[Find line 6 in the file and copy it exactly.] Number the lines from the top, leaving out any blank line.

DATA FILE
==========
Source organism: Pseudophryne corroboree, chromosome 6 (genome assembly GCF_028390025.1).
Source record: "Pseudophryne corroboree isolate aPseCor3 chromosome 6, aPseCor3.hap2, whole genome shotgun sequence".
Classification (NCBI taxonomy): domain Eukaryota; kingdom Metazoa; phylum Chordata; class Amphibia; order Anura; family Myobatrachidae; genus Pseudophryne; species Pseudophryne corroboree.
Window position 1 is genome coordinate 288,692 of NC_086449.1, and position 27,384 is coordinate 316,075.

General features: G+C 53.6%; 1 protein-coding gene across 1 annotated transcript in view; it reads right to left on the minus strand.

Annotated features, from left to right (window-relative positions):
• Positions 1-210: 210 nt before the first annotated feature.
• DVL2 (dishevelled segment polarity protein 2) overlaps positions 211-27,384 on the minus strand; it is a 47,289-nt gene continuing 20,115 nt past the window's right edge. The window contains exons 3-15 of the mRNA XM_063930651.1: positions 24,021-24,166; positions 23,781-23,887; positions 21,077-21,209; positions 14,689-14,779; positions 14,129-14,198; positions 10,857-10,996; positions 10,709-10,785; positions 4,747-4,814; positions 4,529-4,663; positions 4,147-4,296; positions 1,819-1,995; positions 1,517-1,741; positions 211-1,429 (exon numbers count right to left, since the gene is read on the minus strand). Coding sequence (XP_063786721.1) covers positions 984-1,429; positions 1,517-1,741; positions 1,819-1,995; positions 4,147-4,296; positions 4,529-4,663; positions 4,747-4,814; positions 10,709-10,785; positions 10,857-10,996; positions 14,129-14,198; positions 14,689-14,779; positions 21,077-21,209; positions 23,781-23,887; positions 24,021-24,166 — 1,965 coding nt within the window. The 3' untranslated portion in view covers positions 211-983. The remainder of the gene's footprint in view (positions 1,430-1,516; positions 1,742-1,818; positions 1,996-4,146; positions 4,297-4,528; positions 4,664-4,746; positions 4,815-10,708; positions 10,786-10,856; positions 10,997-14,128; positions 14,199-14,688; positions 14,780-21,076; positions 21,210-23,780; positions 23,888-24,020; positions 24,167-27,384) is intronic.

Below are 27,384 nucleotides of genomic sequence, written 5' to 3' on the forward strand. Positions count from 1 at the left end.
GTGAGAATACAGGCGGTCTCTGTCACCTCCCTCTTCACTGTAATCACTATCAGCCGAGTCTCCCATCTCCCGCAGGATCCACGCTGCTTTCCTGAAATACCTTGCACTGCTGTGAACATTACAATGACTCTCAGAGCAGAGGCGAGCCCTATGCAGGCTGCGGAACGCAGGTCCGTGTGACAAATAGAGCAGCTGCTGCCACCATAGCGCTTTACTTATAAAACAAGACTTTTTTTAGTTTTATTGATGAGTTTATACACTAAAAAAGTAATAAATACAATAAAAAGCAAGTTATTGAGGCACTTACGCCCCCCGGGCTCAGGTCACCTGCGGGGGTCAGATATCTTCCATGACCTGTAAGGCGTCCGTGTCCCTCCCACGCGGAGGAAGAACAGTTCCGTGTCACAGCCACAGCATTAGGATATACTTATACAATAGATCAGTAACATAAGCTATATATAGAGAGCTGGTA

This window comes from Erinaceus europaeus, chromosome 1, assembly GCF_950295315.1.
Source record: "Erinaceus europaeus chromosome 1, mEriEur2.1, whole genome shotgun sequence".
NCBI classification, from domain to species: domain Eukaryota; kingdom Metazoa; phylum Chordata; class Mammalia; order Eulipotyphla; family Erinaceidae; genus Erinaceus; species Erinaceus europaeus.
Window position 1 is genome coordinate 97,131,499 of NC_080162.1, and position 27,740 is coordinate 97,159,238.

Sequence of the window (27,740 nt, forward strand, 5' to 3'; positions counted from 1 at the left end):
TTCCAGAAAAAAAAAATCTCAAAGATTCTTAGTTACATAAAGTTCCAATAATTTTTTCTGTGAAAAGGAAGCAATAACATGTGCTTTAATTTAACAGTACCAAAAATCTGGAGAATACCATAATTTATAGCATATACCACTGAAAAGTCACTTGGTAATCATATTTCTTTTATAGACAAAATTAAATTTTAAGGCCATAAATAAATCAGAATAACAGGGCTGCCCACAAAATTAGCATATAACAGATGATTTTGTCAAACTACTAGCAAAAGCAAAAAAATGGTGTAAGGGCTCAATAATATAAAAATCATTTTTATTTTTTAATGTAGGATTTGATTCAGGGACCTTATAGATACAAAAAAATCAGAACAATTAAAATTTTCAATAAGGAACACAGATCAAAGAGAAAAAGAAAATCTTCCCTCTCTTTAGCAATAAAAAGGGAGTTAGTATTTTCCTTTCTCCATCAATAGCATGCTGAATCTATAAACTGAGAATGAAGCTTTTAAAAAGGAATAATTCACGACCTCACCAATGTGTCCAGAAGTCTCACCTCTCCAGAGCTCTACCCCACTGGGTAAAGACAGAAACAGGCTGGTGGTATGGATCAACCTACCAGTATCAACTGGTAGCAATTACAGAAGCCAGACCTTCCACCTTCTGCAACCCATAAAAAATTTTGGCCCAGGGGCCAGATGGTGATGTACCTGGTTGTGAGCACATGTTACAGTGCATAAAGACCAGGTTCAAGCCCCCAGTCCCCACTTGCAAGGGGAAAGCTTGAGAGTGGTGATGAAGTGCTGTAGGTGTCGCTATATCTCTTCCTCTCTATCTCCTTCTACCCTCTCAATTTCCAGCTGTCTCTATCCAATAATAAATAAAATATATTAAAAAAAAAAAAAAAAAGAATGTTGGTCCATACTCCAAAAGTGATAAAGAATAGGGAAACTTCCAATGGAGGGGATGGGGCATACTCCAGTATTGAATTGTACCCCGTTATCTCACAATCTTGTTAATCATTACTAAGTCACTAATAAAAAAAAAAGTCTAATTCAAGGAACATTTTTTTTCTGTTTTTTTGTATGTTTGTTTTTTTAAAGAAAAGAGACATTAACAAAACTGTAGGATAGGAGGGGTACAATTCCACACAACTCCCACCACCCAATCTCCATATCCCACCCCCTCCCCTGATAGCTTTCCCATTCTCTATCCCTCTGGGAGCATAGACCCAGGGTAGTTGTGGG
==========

Annotated features, from left to right (window-relative positions):